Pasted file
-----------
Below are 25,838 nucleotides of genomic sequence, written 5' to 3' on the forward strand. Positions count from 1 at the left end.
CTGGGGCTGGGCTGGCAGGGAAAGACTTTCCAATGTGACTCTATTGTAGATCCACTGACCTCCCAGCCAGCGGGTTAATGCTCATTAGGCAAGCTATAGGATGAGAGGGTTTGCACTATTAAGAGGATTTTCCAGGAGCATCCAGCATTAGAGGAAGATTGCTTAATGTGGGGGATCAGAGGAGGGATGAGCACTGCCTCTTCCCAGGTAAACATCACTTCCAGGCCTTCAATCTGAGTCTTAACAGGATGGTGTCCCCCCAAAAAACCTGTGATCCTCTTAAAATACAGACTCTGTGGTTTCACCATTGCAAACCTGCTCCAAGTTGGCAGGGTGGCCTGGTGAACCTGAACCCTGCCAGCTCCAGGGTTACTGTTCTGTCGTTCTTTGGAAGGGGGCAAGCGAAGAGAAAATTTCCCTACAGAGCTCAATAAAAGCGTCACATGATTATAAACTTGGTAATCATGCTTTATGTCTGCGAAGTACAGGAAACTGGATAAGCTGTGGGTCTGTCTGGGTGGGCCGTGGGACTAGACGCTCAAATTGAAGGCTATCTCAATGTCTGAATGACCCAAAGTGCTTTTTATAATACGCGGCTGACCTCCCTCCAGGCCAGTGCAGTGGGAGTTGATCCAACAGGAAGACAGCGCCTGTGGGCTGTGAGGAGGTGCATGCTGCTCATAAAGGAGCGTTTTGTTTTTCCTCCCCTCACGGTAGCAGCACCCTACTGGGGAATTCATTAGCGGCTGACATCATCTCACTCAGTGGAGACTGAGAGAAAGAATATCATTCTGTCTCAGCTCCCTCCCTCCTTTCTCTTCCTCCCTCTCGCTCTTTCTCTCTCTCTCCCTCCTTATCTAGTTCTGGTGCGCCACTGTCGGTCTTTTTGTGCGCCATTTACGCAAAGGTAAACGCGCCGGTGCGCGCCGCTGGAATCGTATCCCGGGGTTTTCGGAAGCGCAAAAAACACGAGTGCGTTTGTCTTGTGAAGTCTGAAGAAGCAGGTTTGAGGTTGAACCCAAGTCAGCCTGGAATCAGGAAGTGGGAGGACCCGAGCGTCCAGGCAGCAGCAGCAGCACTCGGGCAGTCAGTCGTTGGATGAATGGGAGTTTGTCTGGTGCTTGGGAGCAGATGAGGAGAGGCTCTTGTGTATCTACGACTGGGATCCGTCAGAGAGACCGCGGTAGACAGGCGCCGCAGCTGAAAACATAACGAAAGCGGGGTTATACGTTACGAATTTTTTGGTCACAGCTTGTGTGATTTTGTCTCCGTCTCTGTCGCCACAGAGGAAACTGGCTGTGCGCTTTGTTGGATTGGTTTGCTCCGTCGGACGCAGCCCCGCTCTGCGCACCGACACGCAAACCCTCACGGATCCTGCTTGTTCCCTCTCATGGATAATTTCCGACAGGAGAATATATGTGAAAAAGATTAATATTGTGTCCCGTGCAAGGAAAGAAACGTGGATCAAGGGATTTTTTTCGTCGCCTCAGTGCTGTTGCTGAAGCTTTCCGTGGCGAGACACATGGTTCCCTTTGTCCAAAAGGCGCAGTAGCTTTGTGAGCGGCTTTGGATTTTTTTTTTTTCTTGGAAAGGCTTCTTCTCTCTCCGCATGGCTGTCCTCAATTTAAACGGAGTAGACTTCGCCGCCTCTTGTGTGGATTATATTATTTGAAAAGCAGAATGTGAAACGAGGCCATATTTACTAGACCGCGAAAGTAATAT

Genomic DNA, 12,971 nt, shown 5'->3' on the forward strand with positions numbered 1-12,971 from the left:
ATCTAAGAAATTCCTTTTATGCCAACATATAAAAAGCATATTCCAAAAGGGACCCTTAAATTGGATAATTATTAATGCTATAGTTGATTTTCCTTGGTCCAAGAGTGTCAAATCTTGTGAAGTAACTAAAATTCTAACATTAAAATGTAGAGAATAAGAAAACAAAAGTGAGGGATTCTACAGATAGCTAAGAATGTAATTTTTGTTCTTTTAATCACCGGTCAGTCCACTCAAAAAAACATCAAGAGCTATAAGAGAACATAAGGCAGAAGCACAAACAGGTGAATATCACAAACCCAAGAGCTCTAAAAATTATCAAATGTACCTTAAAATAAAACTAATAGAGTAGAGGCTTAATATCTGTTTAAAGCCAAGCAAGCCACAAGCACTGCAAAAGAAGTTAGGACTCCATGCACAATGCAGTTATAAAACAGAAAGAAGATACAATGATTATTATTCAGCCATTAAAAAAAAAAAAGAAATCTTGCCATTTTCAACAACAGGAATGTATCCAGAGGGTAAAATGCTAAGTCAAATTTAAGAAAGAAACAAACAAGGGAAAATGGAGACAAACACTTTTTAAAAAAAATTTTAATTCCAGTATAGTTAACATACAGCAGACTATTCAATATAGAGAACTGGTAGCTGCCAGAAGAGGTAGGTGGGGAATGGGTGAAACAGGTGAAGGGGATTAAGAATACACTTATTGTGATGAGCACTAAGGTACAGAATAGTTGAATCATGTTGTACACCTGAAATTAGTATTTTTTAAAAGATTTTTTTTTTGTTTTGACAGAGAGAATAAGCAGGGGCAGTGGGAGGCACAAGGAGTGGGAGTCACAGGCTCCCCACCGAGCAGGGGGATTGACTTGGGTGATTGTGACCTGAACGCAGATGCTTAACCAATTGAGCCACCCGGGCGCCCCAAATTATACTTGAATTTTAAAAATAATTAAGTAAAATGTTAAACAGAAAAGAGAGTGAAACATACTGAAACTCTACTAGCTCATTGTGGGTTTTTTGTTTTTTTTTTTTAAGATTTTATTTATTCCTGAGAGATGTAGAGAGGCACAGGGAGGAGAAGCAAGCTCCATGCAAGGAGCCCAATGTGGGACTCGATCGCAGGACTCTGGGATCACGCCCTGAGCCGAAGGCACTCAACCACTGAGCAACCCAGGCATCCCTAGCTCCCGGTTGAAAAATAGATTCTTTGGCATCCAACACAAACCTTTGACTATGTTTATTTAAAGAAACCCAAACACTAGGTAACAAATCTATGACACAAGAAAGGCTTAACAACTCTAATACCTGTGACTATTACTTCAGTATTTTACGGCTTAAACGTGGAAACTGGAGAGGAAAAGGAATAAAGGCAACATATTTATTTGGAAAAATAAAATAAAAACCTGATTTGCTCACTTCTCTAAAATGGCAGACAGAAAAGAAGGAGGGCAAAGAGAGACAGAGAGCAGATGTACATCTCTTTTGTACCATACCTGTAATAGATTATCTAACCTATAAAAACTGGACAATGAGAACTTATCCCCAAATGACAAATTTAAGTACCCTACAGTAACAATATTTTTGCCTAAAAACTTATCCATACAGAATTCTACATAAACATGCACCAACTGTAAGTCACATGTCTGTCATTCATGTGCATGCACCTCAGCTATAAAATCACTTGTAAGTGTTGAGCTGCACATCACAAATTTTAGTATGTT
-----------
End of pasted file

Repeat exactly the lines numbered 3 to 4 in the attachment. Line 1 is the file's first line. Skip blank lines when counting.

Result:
Genomic DNA, 12,971 nt, shown 5'->3' on the forward strand with positions numbered 1-12,971 from the left:
ATCTAAGAAATTCCTTTTATGCCAACATATAAAAAGCATATTCCAAAAGGGACCCTTAAATTGGATAATTATTAATGCTATAGTTGATTTTCCTTGGTCCAAGAGTGTCAAATCTTGTGAAGTAACTAAAATTCTAACATTAAAATGTAGAGAATAAGAAAACAAAAGTGAGGGATTCTACAGATAGCTAAGAATGTAATTTTTGTTCTTTTAATCACCGGTCAGTCCACTCAAAAAAACATCAAGAGCTATAAGAGAACATAAGGCAGAAGCACAAACAGGTGAATATCACAAACCCAAGAGCTCTAAAAATTATCAAATGTACCTTAAAATAAAACTAATAGAGTAGAGGCTTAATATCTGTTTAAAGCCAAGCAAGCCACAAGCACTGCAAAAGAAGTTAGGACTCCATGCACAATGCAGTTATAAAACAGAAAGAAGATACAATGATTATTATTCAGCCATTAAAAAAAAAAAAGAAATCTTGCCATTTTCAACAACAGGAATGTATCCAGAGGGTAAAATGCTAAGTCAAATTTAAGAAAGAAACAAACAAGGGAAAATGGAGACAAACACTTTTTAAAAAAAATTTTAATTCCAGTATAGTTAACATACAGCAGACTATTCAATATAGAGAACTGGTAGCTGCCAGAAGAGGTAGGTGGGGAATGGGTGAAACAGGTGAAGGGGATTAAGAATACACTTATTGTGATGAGCACTAAGGTACAGAATAGTTGAATCATGTTGTACACCTGAAATTAGTATTTTTTAAAAGATTTTTTTTTTGTTTTGACAGAGAGAATAAGCAGGGGCAGTGGGAGGCACAAGGAGTGGGAGTCACAGGCTCCCCACCGAGCAGGGGGATTGACTTGGGTGATTGTGACCTGAACGCAGATGCTTAACCAATTGAGCCACCCGGGCGCCCCAAATTATACTTGAATTTTAAAAATAATTAAGTAAAATGTTAAACAGAAAAGAGAGTGAAACATACTGAAACTCTACTAGCTCATTGTGGGTTTTTTGTTTTTTTTTTTTAAGATTTTATTTATTCCTGAGAGATGTAGAGAGGCACAGGGAGGAGAAGCAAGCTCCATGCAAGGAGCCCAATGTGGGACTCGATCGCAGGACTCTGGGATCACGCCCTGAGCCGAAGGCACTCAACCACTGAGCAACCCAGGCATCCCTAGCTCCCGGTTGAAAAATAGATTCTTTGGCATCCAACACAAACCTTTGACTATGTTTATTTAAAGAAACCCAAACACTAGGTAACAAATCTATGACACAAGAAAGGCTTAACAACTCTAATACCTGTGACTATTACTTCAGTATTTTACGGCTTAAACGTGGAAACTGGAGAGGAAAAGGAATAAAGGCAACATATTTATTTGGAAAAATAAAATAAAAACCTGATTTGCTCACTTCTCTAAAATGGCAGACAGAAAAGAAGGAGGGCAAAGAGAGACAGAGAGCAGATGTACATCTCTTTTGTACCATACCTGTAATAGATTATCTAACCTATAAAAACTGGACAATGAGAACTTATCCCCAAATGACAAATTTAAGTACCCTACAGTAACAATATTTTTGCCTAAAAACTTATCCATACAGAATTCTACATAAACATGCACCAACTGTAAGTCACATGTCTGTCATTCATGTGCATGCACCTCAGCTATAAAATCACTTGTAAGTGTTGAGCTGCACATCACAAATTTTAGTATGTT